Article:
Finally, after months of infighting, the Board met with the two CEOs and demanded that there be an end to it all.  As a result the CEOs decided to resign, and the CFO was chosen as CEO.

This was the beginning of problems that exist today.  The CFO wasn’t trained to be a CEO, nor trained to be a leader.  As I’ve written before, those promoted to “leadership” positions, without proper training and mentoring, use the “management skills”they learned from previous bosses.  That typically is not a good thing, and history repeated itself.

My entrance to the company was as expected and I was “depicted as an outsider, not from the industry, and what did I know that related to them”?  Since the southern CEO was the calculating type (as in undermining the new organization) my loyalty to the one who hired me was exploited.

Since  the new CEO was hired by the Board his focus was clearly on them, and not on the organization, and/or its employees.  With my background in interpersonal skills and leadership training I took the responsibility, when no one else would, to move the organization forward through personnel and leadership changes.  That usually didn’t mean firings, but meant focusing on abilities, and skills, of everyone.  In other words, it meant putting the right people in the right place on the organization chart.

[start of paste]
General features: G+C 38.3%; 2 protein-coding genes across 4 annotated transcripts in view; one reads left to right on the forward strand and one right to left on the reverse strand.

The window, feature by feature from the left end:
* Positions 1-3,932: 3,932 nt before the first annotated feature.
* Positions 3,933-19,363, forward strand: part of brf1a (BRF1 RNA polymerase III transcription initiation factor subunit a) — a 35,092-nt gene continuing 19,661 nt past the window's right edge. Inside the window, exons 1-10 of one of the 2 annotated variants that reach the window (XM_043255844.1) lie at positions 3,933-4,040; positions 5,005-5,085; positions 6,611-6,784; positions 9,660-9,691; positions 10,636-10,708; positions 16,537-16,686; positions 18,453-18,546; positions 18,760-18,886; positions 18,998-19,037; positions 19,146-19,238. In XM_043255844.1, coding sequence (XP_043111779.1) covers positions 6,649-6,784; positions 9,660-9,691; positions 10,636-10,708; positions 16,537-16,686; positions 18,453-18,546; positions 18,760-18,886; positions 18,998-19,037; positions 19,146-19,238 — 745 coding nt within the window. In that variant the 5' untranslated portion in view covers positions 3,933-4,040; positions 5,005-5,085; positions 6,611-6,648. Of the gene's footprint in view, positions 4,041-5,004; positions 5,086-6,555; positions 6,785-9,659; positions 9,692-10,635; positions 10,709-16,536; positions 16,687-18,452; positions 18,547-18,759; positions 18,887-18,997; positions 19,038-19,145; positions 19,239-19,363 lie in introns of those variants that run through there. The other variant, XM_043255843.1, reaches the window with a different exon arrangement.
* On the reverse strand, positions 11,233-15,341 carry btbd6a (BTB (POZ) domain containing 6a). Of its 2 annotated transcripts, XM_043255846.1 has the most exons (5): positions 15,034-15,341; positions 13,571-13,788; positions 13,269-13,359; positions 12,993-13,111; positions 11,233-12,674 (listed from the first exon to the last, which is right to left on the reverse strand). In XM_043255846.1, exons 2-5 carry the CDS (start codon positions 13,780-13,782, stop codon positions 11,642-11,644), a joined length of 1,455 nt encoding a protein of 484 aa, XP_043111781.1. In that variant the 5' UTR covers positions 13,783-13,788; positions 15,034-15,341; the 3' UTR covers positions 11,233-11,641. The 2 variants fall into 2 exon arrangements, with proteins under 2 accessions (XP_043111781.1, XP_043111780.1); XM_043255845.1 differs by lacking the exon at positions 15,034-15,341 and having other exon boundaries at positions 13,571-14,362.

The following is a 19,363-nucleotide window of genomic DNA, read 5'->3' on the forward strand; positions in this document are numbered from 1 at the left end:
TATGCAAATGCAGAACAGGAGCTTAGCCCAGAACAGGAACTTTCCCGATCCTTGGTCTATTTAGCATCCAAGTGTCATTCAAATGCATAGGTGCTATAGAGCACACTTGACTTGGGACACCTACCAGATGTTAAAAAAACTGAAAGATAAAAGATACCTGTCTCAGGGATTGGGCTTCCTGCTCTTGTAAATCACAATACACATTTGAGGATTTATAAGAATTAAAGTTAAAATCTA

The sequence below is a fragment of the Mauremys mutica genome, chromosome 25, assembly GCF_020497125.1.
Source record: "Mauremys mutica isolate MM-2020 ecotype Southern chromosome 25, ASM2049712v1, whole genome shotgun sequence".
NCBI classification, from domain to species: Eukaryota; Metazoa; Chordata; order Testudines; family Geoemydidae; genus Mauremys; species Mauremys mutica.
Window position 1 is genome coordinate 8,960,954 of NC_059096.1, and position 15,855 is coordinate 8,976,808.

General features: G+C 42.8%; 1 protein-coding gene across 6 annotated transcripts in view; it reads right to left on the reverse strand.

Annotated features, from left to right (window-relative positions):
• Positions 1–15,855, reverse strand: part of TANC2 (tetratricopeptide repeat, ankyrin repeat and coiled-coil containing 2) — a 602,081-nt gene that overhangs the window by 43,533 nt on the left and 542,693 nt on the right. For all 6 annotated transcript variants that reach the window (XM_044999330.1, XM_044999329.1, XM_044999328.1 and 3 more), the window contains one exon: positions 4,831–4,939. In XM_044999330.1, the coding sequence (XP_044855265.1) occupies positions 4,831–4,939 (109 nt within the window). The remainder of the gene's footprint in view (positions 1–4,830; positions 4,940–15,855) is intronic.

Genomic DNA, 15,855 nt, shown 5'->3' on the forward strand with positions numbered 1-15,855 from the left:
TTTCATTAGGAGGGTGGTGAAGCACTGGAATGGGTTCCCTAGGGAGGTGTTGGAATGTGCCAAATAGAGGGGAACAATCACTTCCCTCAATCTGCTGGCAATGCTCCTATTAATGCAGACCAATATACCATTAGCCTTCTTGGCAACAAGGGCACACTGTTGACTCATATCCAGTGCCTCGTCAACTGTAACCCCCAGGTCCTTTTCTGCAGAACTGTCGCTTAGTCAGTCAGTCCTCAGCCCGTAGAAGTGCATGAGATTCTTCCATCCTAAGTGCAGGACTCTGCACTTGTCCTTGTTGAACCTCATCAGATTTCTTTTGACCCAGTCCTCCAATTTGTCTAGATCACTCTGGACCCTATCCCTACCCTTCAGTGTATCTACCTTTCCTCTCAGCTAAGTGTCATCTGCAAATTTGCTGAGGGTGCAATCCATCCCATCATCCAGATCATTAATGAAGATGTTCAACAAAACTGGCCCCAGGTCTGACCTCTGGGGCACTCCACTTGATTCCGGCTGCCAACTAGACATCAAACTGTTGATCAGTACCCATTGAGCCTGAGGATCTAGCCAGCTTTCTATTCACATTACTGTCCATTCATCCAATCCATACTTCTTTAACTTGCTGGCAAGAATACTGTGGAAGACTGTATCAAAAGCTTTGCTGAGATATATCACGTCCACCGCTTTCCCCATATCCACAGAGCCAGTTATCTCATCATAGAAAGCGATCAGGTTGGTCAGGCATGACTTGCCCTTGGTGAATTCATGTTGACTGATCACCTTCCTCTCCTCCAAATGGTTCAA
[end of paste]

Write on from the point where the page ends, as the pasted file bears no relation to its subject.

As a result of my efforts, and the help of a professional trainer, the CEO agreed to gather the staff and develop the Leadership Behavior Model.

Next: Leadership Behavior Model

Introduction

Habit 7, RENEWAL, Sharpen The Saw, Principles Of Balanced Self-Renewal

Habit 7
RENEWALL
Sharpen The Saw
Principles Of Balanced Self-Renewal

Author’s quotes:

“Habit 7 is taking time to sharpen the saw. It surrounds the other habits on the 7 habits paradigm because it is the habit that makes all the others possible.

Four Dimensions of Renewal

Habit 7 is personal PC (Production Capability). It’s preserving and enhancing the greatest asset you have—-you. It’s renewing the four dimensions of your nature—-physical, spiritual, mental , and social/emotional.

PHYSICAL (exercise, nutrition, stress management). MENTAL (reading, visualizing, planning, writing). SOCIAL/EMOTIONAL (service, empathy, synergy, intrinsic security). SPIRITUAL (value clarification & commitment, study & meditation).